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Resonant and Off-Resonant Light-Driven Plasmons in Metal Nanoparticles Studied by Femtosecond-Resolution Third-Harmonic Generation

B. Lamprecht, J. R. Krenn, A. Leitner, F. R. Aussenegg

1999
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Physical Review Letters
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We report on a femtosecond-resolution study of the plasmon fields in gold nanoparticles using third-harmonic generation. Controlled resonant and off-resonant plasmon excitation is achieved by tailoring the nanoparticle sample by an electron-beam-lithographic method. Comparing the measured third order interferometric autocorrelation function of the plasmon field with simulations based on a simple harmonic oscillator model we extract the temporal characteristic of the plasmon oscillation. For
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... scillation. For off-resonant excitation of particle plasmons we find a beating between the driving laser field and the plasmon field which demonstrates clearly the nature of the plasmon as a collective electron oscillation. PACS numbers: 78.47. + p, 61.46. + w, 73.20.Mf In metal nanoparticles resonant collective oscillations of the conduction electrons (particle plasmons) can be excited by light in the visible spectral range. The resonance frequency of a particle plasmon is determined mainly by the dielectric functions of the metal and the surrounding medium, respectively, and by the particle shape, i.e., the ratio of the particle principal axes. Resonance leads to a narrow spectrally selective absorption and an enhancement of the local light field confined on and close to the surface of the metal particle [1]. The spectral width of absorption and near-field enhancement is given by the decay time of the particle plasmons. This decay time is determined by various damping mechanisms acting on the oscillating electrons, as the electronic conductivity of the metal at light frequencies and radiation damping in the case of particle diameters exceeding the Rayleigh limit. Particle plasmons have been a subject of extensive experimental and theoretical work, resulting in a quite comprehensive understanding of the steady state properties of this phenomenon. Recently also the dynamic aspects of particle plasmons have been addressed by fs timeresolved measurements based on second harmonic generation (SHG) [2] [3] [4] [5] . As SHG enhancement originates from the enhanced near field of the plasmon oscillation, SHG can be considered a suitable noninvasive probe of plasmon dynamics. The experiments revealed that the decay of particle plasmons which can be described as the loss of coherence of the oscillating electrons (dephasing) occurs on a sub-10 fs time scale [5] . In this Letter we report on first fs time-resolved measurements of the particle plasmon dynamics relying on third harmonic generation (THG) as a noninvasive monitor for particle plasmon dynamics. By using THG we eliminate a major drawback of SHG-based methods which are restricted to noncentrosymmetric particle shapes. Furthermore we achieve an unprecedented control of resonant and off-resonant plasmon excitation conditions by tailoring nanoparticle samples by a lithographic method [6] . This enables us to deduce the temporal characteristics and the decay time of particle plasmons for resonant and offresonant excitation, respectively, and thus to gain deepened insight into the physics of particle plasmons. To model the time dependent particle plasmon field we apply a damped harmonic oscillator driven by a given force K͑t͒. The harmonic approach is justified as the anharmonicity of the plasmon oscillation producing THG is sufficiently small not to influence the linear temporal behavior of the plasmon oscillation. It follows that the particle plasmon field E Pl ͑t͒ is proportional to [7] with v 0 2pc͞l res and g 1͞2t, where l res denotes the resonance wavelength which corresponds to the resonance frequency v 0 , c is the speed of light, and t is the oscillator energy decay time. Experimentally we determine the third order interferometric autocorrelation function (ACF) [8, 9] of E Pl ͑t͒ by measuring the frequency tripled radiation from the nanoparticles after exciting the plasmon oscillations by two identical femtosecond laser pulses separated by a variable time delay t 0 . Thus in the calculation K͑t͒ is set proportional to E pulse ͑t͒ 1 E pulse ͑t 1 t 0 ͒, i.e., the sum of two laser pulse fields E pulse ͑t͒ separated by the time delay t 0 . The calculation of THG intensities is performed by taking the sixth power of E Pl ͑t͒ and integrating the result in time due to the finite response time of the detector. To obtain the third order ACF we perform this calculation procedure for different t 0 values covering the whole experimentally relevant time delay scan range. The resulting shape of the envelope of the third order ACF is unambiguously determined by the time characteristic of E Pl ͑t͒. We find this temporal characteristic of the plasmon field by fitting the experimentally determined ACF with calculated ACFs with t as the only fit parameter. In the experiment we use a Kerr-lens-mode locked Ti:sapphire laser for excitation, which delivers 15 fs pulses at a fixed center wavelength of 774 nm [10] . For a pulse 0031-9007͞99͞83(21)͞4421(4)$15.00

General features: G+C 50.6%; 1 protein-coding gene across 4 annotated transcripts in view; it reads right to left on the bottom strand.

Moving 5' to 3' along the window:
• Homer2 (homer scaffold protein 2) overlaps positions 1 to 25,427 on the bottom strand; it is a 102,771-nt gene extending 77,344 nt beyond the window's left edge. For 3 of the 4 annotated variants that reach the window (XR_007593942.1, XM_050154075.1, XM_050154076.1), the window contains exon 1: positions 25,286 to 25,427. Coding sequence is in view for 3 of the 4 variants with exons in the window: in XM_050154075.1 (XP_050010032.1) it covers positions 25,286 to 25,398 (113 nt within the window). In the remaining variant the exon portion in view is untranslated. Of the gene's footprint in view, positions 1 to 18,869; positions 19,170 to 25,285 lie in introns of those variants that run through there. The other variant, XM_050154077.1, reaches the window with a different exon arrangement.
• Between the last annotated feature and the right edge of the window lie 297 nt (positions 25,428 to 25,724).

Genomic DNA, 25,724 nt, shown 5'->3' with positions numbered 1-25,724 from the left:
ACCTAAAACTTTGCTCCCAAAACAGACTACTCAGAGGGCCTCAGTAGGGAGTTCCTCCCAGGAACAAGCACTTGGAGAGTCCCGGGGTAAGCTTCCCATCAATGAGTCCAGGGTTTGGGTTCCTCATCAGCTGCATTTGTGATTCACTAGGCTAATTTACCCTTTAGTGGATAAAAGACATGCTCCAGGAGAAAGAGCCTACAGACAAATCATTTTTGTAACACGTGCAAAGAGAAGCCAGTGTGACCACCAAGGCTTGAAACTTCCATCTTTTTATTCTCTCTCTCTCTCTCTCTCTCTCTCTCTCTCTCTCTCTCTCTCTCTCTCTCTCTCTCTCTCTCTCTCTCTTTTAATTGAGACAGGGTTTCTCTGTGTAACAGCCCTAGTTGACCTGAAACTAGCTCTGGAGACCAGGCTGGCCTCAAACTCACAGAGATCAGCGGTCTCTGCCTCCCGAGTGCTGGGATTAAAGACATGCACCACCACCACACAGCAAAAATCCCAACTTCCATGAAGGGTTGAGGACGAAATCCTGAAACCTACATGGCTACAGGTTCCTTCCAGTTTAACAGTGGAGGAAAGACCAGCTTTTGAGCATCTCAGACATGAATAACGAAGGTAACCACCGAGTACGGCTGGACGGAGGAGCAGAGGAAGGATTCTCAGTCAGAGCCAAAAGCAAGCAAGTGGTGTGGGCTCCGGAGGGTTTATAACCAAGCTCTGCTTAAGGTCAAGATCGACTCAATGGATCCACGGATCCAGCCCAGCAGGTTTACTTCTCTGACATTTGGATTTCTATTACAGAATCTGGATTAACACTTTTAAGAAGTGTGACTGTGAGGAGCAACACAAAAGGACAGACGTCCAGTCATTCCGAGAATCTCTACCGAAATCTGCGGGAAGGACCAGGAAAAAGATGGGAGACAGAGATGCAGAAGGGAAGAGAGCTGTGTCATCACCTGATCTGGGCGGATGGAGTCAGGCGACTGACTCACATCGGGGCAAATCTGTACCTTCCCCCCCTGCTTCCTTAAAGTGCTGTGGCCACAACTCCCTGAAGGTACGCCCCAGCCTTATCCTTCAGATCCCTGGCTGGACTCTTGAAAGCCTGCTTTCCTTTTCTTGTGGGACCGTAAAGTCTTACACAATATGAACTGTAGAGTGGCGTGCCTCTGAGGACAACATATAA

doi:10.1103/physrevlett.83.4421
fatcat:rmvor3oynzbzdfq7nnkcyd2m3a